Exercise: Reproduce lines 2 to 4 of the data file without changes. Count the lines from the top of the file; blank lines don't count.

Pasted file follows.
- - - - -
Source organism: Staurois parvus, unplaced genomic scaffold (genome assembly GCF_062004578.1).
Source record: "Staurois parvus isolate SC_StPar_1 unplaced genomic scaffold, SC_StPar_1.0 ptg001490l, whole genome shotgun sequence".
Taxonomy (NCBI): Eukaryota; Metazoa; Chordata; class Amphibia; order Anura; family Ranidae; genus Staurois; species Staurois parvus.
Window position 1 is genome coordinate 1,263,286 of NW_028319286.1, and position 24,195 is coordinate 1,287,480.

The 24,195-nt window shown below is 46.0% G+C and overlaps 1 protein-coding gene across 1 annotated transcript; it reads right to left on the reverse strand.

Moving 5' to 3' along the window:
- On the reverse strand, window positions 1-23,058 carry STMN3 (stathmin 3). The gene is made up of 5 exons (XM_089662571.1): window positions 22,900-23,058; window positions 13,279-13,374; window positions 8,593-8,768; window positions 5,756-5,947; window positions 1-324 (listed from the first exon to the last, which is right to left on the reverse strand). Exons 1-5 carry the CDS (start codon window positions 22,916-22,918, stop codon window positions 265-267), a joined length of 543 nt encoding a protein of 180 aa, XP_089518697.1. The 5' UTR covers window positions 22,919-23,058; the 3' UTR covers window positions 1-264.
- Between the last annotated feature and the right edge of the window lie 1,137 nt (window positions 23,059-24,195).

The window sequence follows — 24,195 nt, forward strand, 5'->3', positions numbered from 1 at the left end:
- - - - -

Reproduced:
Source record: "Staurois parvus isolate SC_StPar_1 unplaced genomic scaffold, SC_StPar_1.0 ptg001490l, whole genome shotgun sequence".
Taxonomy (NCBI): Eukaryota; Metazoa; Chordata; class Amphibia; order Anura; family Ranidae; genus Staurois; species Staurois parvus.
Window position 1 is genome coordinate 1,263,286 of NW_028319286.1, and position 24,195 is coordinate 1,287,480.